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Africa

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  • Issue Brief posted October 17, 2014 by David S. Addington Ebola: U.S. Government Civilian and Military Assistance in West Africa

    The U.S. government has substantial efforts under way in West Africa to provide humanitarian assistance to combat the outbreak of the Ebola virus disease and thereby also help prevent the spread of Ebola elsewhere. U.S. government civilians under the direction of the U.S. ambassador, and U.S. military personnel under the Commander of the Joint Force Command (JFC), work…

  • Issue Brief posted February 26, 2015 by Anthony B. Kim, Charlotte Florance, Brett D. Schaefer Time to Renew and Enhance the African Growth and Opportunity Act

    The African Growth and Opportunity Act (AGOA) is at a critical juncture for America’s economic engagement with Africa. The current AGOA is set to expire on September 30, 2015. Although both Congress and the Obama Administration have repeatedly expressed their intention for a “seamless” renewal, they need to act quickly and decisively to ensure that uncertainty does not…

  • Backgrounder posted October 15, 2003 by James Jay Carafano, Ph.D., Nile Gardiner, Ph.D. U.S. Military Assistance for Africa: A Better Solution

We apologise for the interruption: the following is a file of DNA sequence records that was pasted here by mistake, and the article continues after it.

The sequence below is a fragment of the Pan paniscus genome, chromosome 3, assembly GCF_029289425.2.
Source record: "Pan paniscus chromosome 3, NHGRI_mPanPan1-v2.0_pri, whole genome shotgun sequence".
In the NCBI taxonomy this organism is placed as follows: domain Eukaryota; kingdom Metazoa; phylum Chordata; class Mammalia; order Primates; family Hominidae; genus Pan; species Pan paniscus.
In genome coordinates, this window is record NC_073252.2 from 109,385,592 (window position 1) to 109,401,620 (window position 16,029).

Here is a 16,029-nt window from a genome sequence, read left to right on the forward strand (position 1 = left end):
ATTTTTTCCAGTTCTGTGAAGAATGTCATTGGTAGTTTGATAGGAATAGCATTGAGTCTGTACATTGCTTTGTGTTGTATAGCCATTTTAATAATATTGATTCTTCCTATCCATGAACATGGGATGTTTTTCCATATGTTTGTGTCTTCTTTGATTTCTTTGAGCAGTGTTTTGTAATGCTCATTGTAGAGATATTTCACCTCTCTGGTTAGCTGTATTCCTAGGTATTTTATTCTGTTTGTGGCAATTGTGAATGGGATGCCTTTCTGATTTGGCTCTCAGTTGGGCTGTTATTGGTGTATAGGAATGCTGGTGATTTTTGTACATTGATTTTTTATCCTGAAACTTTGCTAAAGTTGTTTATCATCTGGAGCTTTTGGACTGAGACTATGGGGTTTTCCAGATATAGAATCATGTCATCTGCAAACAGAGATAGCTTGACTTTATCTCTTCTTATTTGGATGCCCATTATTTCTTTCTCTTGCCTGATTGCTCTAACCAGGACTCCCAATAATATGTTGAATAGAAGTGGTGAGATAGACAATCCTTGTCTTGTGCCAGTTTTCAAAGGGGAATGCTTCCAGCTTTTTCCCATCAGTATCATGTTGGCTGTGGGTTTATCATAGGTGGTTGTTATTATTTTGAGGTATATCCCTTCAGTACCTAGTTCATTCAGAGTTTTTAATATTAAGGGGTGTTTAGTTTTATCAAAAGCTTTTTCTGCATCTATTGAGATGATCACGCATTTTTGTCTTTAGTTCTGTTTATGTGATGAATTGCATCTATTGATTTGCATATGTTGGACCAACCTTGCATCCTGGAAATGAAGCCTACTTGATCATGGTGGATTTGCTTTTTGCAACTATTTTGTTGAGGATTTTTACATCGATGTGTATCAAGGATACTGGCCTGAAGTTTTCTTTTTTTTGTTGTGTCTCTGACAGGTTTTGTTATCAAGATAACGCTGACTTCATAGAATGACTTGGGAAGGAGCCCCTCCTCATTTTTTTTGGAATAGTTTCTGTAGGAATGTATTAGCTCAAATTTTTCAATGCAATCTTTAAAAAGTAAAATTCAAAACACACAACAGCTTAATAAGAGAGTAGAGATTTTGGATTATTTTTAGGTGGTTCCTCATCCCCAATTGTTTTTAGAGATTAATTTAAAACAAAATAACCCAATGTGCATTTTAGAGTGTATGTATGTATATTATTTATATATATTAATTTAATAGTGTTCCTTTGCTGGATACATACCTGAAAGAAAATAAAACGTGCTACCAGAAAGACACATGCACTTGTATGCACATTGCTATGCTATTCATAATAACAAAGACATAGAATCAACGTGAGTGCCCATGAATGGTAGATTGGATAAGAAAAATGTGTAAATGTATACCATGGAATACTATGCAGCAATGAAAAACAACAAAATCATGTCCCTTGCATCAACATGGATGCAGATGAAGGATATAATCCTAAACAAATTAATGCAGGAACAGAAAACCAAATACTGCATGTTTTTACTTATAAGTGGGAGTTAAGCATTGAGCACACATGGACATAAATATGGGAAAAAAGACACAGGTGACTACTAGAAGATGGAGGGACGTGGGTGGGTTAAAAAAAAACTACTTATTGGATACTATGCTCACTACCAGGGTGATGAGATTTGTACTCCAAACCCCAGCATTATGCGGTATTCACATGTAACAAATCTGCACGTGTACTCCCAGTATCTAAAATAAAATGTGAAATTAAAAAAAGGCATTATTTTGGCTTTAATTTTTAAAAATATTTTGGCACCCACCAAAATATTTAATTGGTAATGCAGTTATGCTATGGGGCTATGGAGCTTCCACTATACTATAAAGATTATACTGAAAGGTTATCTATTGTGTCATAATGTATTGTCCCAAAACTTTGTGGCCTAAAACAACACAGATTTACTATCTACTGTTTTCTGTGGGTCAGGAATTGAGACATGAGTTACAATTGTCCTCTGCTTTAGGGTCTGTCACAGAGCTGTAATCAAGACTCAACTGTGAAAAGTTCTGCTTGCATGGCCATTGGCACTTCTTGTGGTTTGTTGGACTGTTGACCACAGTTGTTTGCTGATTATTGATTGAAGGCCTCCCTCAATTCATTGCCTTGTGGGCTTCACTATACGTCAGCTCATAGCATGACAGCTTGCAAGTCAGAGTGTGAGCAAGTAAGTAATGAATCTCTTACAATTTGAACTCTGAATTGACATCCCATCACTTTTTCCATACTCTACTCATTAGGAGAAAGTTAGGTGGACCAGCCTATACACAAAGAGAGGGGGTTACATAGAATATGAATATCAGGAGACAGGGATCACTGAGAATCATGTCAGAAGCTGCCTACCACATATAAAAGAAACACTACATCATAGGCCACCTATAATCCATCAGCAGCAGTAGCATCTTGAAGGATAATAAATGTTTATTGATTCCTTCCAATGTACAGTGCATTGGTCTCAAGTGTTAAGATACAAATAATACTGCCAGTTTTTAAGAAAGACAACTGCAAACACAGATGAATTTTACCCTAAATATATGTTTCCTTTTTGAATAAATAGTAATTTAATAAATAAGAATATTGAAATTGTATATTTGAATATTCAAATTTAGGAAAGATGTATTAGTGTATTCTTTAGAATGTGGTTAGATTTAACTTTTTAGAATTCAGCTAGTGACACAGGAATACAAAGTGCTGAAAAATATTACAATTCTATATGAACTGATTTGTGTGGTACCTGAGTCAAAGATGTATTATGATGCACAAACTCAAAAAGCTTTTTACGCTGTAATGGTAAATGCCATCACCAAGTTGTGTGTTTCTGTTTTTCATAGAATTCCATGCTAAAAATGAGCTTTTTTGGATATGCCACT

The United States is facing increasing international pressure to play a more prominent role on the world's most troubled continent. The continuing civil wars in Liberia and the Congo, the specter of tyranny and man-made famine in Zimbabwe, the global spread of infectious diseases, and the rising threat of international terrorism in East Africa are all issues of…

  • Commentary posted August 16, 2002 by Adam Wallace ed081602b: African Aid Blues

    Bono still hasn't found what he's looking for in Africa -- a place free of poverty and the disease and famine that often accompany it. That's why the lead singer of the rock group U2 has crisscrossed the continent with several key Western policy-makers, including Treasury Secretary Paul O'Neill. While on these visits, Bono has touted his prescriptions to heal…

  • Backgrounder on April 13, 1979 Rhodesia and Case-Javits

    (Archived document, may contain errors) 81 April 13, 1979 RHODESIA AND CASE-JA VITS INTRODUCTION On March 28, 1979, the U.S. Senate voted 66-27 to send a team of observers to Rhodesia to monitor the election scheduled for mid April. The measure was sponsored by Senators Hayakawa and McGovern, both of whom had recently visited Rhodesia. The election will…